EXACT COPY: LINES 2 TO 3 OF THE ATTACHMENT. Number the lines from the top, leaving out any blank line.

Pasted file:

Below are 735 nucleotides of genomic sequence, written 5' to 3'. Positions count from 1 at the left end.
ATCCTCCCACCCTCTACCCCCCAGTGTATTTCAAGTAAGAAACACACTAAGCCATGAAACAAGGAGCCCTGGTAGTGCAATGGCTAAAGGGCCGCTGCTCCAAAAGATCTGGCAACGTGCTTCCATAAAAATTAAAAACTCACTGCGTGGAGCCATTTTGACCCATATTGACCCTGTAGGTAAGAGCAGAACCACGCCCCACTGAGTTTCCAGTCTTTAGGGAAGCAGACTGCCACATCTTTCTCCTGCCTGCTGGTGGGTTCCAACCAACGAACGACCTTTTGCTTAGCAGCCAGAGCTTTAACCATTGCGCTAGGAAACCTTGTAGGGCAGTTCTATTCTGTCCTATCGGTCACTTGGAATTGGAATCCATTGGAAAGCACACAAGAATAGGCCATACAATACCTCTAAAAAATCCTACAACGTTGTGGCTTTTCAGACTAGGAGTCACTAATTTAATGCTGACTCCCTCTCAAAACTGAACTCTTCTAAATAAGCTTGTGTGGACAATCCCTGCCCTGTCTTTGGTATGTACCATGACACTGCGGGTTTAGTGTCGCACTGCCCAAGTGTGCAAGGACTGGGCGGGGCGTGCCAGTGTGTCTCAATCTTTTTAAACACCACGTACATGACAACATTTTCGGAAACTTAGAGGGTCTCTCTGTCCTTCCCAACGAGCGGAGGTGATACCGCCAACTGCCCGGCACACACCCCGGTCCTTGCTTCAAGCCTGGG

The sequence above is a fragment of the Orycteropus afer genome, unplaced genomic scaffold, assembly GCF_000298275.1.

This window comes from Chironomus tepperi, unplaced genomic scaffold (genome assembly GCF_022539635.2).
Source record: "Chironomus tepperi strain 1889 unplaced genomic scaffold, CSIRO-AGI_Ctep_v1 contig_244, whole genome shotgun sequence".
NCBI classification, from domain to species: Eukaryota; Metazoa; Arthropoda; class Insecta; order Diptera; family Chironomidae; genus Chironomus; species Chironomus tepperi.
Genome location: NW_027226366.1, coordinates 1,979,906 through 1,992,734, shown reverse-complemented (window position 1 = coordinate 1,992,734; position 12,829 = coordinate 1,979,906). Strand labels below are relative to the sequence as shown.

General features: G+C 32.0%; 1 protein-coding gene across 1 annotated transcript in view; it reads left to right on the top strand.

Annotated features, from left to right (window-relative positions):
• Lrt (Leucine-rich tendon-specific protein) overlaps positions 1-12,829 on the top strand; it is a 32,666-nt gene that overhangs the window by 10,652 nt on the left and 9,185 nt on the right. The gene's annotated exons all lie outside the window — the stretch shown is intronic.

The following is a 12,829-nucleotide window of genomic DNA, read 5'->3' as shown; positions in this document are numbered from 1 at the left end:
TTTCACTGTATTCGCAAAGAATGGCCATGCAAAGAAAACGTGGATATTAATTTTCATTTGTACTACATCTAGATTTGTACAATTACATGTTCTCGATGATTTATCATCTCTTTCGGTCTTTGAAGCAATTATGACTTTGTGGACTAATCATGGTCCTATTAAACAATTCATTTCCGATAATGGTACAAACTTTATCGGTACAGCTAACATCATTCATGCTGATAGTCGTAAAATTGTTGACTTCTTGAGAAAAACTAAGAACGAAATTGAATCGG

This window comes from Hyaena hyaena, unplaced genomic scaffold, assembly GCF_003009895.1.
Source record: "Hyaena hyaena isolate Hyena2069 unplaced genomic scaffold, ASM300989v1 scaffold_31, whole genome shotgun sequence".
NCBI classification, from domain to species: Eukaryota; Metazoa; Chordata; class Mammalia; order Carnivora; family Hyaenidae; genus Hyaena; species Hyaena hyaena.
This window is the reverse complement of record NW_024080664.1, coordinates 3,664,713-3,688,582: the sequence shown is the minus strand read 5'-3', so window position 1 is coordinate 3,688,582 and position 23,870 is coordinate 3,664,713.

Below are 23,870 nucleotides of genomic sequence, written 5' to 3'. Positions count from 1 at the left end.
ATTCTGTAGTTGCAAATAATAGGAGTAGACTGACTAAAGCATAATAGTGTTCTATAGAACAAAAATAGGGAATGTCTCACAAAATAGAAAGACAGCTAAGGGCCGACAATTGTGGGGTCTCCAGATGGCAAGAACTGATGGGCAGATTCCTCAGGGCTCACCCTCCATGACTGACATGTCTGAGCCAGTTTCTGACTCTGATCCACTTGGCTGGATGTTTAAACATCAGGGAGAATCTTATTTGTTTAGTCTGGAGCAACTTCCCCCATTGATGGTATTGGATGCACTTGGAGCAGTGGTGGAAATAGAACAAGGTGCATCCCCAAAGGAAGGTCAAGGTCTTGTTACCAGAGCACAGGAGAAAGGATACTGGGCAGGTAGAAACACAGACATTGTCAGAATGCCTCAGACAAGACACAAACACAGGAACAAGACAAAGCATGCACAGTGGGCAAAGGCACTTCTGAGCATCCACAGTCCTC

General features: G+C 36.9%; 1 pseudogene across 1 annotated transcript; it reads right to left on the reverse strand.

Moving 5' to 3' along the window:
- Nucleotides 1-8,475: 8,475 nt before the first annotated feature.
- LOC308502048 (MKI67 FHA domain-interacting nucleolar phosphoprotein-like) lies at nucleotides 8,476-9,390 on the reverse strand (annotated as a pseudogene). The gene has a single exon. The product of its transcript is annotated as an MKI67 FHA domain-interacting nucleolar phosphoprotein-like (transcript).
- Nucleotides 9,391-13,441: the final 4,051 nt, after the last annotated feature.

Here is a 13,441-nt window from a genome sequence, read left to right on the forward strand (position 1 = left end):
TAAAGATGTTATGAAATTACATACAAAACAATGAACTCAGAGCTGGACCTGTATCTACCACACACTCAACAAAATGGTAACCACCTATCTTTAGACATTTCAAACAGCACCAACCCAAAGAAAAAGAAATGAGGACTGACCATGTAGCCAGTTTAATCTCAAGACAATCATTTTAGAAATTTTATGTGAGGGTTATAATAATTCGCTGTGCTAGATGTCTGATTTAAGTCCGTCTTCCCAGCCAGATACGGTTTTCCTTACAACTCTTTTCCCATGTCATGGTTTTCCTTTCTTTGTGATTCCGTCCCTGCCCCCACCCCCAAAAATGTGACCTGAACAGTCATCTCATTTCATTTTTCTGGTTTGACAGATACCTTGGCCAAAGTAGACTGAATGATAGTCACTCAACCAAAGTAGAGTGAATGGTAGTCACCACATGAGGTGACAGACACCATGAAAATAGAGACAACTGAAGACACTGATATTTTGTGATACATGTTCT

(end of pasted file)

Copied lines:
ATCCTCCCACCCTCTACCCCCCAGTGTATTTCAAGTAAGAAACACACTAAGCCATGAAACAAGGAGCCCTGGTAGTGCAATGGCTAAAGGGCCGCTGCTCCAAAAGATCTGGCAACGTGCTTCCATAAAAATTAAAAACTCACTGCGTGGAGCCATTTTGACCCATATTGACCCTGTAGGTAAGAGCAGAACCACGCCCCACTGAGTTTCCAGTCTTTAGGGAAGCAGACTGCCACATCTTTCTCCTGCCTGCTGGTGGGTTCCAACCAACGAACGACCTTTTGCTTAGCAGCCAGAGCTTTAACCATTGCGCTAGGAAACCTTGTAGGGCAGTTCTATTCTGTCCTATCGGTCACTTGGAATTGGAATCCATTGGAAAGCACACAAGAATAGGCCATACAATACCTCTAAAAAATCCTACAACGTTGTGGCTTTTCAGACTAGGAGTCACTAATTTAATGCTGACTCCCTCTCAAAACTGAACTCTTCTAAATAAGCTTGTGTGGACAATCCCTGCCCTGTCTTTGGTATGTACCATGACACTGCGGGTTTAGTGTCGCACTGCCCAAGTGTGCAAGGACTGGGCGGGGCGTGCCAGTGTGTCTCAATCTTTTTAAACACCACGTACATGACAACATTTTCGGAAACTTAGAGGGTCTCTCTGTCCTTCCCAACGAGCGGAGGTGATACCGCCAACTGCCCGGCACACACCCCGGTCCTTGCTTCAAGCCTGGG

The sequence above is a fragment of the Orycteropus afer genome, unplaced genomic scaffold, assembly GCF_000298275.1.